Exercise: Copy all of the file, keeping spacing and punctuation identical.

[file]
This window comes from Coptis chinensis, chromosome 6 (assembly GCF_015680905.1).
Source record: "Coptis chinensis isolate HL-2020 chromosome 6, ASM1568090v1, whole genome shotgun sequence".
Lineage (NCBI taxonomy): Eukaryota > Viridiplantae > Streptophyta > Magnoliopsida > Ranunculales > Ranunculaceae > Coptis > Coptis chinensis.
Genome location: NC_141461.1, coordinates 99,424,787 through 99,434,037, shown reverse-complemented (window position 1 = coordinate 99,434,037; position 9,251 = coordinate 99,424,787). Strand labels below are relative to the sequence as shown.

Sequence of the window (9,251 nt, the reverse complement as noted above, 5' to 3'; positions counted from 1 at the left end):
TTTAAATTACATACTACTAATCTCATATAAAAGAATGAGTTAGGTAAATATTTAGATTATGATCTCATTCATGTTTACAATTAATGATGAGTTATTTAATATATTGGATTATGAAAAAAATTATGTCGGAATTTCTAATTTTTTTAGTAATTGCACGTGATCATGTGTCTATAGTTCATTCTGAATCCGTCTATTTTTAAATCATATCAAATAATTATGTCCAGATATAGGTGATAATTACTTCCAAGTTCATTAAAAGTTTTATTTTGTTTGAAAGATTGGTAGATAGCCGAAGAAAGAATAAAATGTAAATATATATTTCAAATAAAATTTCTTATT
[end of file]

This window comes from Coptis chinensis, chromosome 6 (assembly GCF_015680905.1).
Source record: "Coptis chinensis isolate HL-2020 chromosome 6, ASM1568090v1, whole genome shotgun sequence".
Lineage (NCBI taxonomy): Eukaryota > Viridiplantae > Streptophyta > Magnoliopsida > Ranunculales > Ranunculaceae > Coptis > Coptis chinensis.
Genome location: NC_141461.1, coordinates 99,424,787 through 99,434,037, shown reverse-complemented (window position 1 = coordinate 99,434,037; position 9,251 = coordinate 99,424,787). Strand labels below are relative to the sequence as shown.

Sequence of the window (9,251 nt, the reverse complement as noted above, 5' to 3'; positions counted from 1 at the left end):
TTTAAATTACATACTACTAATCTCATATAAAAGAATGAGTTAGGTAAATATTTAGATTATGATCTCATTCATGTTTACAATTAATGATGAGTTATTTAATATATTGGATTATGAAAAAAATTATGTCGGAATTTCTAATTTTTTTAGTAATTGCACGTGATCATGTGTCTATAGTTCATTCTGAATCCGTCTATTTTTAAATCATATCAAATAATTATGTCCAGATATAGGTGATAATTACTTCCAAGTTCATTAAAAGTTTTATTTTGTTTGAAAGATTGGTAGATAGCCGAAGAAAGAATAAAATGTAAATATATATTTCAAATAAAATTTCTTATT